Thursday, January 21, 2021

Nigerian government to deactivate 163 million phone lines over controversial NIN requirements

The controversial policy will also send Nigerians rushing to obtain a national identity number, exposing millions to coronavirus infections.

• December 16, 2020
Minister of communications and digital economy Isa Pantami (Credit: Twitter)
Minister of communications and digital economy Isa Pantami (Credit: Twitter)

At least 163 million active phone lines are now at risk of deactivation by the end of 2020 following the controversial new requirements announced by the Buhari administration on Tuesday. 

Communications minister Isa Pantami said telecom operators have been asked to block any mobile number that is not linked to a national identification number (NIN) issued by National Identity Management Commission (NIMC).

Mr. Pantami arbitrarily set the deadline for obtaining NIN and linking it with a SIM card for only two weeks — December 31, 2020.

The announcement has sparked nationwide outrage, with tech experts saying it appeared as yet another harebrained decision by the administration to bungle a sector that has consistently contributed to Nigeria’s GDP output. 

There have also been concerns that the policy will send Nigerians scrambling to obtain NIN from NIMC locations across the country, which would inevitably spread the coronavirus across the country. 

The announcement also coincided with expected mass travels that always characterise Yuletide in Nigeria. States have been announcing yet another round of shut downs amidst fears of a second COVID-19 wave.

Should the government carry out its threat, at least 163 million telephone lines may be blocked in the next two weeks, Peoples Gazette findings showed. It would be impossible to register as many lines in only two weeks.

In October, NIMC announced that it had enrolled and issued NIN to only 42 million Nigerians after more than a decade of launching the registration drive.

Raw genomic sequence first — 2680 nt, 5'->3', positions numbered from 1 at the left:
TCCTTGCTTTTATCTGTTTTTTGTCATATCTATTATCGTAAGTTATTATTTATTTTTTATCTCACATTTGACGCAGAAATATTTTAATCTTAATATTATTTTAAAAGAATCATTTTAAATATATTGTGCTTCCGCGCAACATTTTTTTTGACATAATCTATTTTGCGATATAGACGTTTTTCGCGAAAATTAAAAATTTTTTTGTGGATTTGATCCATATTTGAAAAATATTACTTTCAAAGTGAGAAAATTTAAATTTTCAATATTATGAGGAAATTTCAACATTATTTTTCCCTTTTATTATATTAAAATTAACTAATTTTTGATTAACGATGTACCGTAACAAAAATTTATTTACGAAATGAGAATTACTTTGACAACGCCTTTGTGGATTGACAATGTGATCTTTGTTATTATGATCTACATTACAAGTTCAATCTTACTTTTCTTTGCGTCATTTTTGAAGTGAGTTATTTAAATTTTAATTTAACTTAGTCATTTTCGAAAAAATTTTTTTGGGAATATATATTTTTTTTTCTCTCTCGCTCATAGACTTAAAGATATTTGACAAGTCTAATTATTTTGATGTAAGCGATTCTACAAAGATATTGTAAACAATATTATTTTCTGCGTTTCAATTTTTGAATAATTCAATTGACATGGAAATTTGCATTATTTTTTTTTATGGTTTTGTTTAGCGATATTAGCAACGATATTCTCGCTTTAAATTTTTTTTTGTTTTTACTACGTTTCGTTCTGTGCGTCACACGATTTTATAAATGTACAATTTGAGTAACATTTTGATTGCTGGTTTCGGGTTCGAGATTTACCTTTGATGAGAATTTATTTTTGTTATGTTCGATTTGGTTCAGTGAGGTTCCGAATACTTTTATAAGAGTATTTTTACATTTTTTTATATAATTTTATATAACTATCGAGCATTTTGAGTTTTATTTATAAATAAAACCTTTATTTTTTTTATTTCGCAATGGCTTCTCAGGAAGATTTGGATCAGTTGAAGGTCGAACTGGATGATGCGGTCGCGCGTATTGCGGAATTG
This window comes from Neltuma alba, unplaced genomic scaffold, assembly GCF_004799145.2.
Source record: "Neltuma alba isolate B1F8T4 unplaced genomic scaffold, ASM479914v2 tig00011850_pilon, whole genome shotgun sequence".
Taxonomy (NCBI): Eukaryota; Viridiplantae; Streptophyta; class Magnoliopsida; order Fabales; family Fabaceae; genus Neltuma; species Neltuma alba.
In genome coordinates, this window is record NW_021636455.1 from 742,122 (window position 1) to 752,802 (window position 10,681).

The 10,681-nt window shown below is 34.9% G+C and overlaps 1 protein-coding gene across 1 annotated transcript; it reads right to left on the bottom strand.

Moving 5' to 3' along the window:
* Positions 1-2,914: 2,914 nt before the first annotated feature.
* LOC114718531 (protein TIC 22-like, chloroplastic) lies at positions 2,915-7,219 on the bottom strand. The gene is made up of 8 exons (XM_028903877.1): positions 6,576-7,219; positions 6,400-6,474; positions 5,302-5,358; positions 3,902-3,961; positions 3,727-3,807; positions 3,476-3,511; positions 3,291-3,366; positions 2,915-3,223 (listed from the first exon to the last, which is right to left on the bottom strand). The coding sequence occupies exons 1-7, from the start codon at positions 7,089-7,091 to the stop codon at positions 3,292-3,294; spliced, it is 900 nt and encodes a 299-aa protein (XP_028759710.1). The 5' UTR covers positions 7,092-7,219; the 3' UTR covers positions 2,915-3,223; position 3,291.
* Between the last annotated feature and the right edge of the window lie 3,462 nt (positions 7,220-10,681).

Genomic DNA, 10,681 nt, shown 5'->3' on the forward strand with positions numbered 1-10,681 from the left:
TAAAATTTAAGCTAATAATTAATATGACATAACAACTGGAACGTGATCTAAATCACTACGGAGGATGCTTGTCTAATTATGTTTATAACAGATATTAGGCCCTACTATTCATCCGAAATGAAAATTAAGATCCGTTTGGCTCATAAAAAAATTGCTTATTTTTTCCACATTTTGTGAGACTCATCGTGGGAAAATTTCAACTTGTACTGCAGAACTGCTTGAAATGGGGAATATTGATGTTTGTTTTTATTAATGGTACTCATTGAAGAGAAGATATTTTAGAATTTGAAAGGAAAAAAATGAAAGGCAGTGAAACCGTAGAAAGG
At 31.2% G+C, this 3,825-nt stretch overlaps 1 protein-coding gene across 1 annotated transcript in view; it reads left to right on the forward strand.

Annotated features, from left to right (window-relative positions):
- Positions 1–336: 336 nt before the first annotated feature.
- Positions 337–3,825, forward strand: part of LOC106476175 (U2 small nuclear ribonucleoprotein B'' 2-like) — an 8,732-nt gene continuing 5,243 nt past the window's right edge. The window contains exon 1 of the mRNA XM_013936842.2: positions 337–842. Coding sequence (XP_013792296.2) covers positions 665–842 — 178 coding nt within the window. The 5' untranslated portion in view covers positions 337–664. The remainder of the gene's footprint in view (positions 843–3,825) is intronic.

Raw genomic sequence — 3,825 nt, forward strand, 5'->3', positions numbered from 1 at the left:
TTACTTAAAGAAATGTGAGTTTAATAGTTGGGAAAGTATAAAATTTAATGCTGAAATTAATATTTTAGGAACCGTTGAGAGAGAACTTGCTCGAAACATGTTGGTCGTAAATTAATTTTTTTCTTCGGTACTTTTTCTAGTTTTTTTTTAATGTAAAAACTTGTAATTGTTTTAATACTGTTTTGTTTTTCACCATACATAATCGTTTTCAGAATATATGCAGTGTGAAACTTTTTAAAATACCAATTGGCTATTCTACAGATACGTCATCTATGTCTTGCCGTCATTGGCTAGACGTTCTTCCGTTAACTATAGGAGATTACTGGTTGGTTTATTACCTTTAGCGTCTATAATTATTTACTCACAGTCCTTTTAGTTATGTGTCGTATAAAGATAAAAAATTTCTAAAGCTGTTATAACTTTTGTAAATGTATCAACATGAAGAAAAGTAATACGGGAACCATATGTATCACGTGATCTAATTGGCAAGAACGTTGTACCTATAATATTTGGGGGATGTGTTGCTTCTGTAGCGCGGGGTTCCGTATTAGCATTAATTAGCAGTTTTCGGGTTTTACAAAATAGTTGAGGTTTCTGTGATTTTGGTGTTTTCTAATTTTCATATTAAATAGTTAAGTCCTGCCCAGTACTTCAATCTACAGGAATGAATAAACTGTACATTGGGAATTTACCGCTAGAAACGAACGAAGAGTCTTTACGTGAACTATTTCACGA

The Nigerian Communications Commission (NCC) estimated active phone lines in Nigeria at 205.25 million in its most-recent update released on November 2, 2020.

Thousands of Nigerians have experienced challenges in one form or another while trying to obtain NIN from NIMC. 

Hashim Muhammad, a medical practitioner in Yola, told the Gazette he registered for his NIN since 2017, but he was told that he couldn’t get the number because his data was misplaced in the NIMC database.

“They did not tell me anything until in January 2020 when I went to their office to find out why I have not been issued a unique identification number only for them to say my data was lost in the system,” Mr. Muhammad said. “It is unfortunate.” 

Mr. Muhammad said he was asked to go through the cumbersome process of obtaining the number again, which is often characterised by corruption and bureaucratic incompetence.

Tuesday’s directive was announced barely days after the NCC suspended new SIM card registration by network operators. 

To monitor compliance, a so-called ministerial taskforce of bureaucrats and telecom executives, amongst other interested parties, has been set up.

Mr. Pantami threatened stringent sanctions, including the possibility of withdrawal of operating licence, against any telecom firms that failed to comply with the NIN requirement directives.

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